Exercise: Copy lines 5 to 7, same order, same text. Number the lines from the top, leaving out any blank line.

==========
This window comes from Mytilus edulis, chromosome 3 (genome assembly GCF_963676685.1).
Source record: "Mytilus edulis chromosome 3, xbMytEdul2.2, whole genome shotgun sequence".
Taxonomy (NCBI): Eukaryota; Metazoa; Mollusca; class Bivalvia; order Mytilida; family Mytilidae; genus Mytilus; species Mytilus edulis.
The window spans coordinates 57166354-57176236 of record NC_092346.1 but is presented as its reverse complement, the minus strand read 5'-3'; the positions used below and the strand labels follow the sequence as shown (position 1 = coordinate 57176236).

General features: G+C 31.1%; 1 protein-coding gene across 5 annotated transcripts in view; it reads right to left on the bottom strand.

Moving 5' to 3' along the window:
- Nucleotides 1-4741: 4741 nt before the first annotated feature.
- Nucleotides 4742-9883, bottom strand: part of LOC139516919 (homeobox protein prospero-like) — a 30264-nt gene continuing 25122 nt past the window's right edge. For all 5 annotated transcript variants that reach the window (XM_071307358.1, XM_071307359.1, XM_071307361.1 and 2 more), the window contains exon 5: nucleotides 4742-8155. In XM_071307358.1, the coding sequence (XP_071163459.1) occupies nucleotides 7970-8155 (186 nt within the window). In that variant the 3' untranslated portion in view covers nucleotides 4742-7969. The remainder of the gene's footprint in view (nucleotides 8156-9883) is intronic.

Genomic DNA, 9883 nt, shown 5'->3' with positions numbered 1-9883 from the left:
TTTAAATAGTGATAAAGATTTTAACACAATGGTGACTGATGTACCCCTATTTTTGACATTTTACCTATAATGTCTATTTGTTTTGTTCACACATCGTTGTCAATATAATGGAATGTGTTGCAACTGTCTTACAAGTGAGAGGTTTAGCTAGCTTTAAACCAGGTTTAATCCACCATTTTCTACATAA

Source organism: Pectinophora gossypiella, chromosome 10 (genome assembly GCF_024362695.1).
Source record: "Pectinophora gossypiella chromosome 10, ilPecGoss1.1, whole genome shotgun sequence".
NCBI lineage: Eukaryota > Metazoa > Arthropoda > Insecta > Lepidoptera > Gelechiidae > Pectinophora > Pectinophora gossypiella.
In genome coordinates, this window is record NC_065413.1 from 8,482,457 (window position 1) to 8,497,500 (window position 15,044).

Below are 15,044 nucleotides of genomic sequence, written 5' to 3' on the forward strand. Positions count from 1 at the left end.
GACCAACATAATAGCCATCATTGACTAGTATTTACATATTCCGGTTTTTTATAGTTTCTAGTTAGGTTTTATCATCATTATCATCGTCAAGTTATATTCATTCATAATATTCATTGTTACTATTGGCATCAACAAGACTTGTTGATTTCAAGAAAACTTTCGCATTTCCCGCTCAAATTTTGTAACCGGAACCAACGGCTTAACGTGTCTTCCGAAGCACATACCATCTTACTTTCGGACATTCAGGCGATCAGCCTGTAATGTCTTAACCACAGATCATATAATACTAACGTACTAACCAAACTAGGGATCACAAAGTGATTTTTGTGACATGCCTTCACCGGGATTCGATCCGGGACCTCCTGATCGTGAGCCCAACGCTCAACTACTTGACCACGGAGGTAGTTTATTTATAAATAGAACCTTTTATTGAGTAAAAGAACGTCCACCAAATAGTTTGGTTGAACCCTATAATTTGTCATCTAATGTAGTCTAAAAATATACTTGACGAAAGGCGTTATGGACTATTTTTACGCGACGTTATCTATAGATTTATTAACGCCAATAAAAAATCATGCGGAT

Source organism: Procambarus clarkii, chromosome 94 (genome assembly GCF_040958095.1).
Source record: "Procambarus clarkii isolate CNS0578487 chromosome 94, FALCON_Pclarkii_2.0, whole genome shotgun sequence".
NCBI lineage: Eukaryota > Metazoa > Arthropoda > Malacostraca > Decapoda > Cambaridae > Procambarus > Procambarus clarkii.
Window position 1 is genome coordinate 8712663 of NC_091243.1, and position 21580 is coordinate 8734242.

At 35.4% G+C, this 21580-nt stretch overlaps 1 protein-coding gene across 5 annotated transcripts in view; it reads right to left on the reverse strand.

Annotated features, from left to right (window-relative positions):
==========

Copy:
General features: G+C 31.1%; 1 protein-coding gene across 5 annotated transcripts in view; it reads right to left on the bottom strand.

Moving 5' to 3' along the window:
- Nucleotides 1-4741: 4741 nt before the first annotated feature.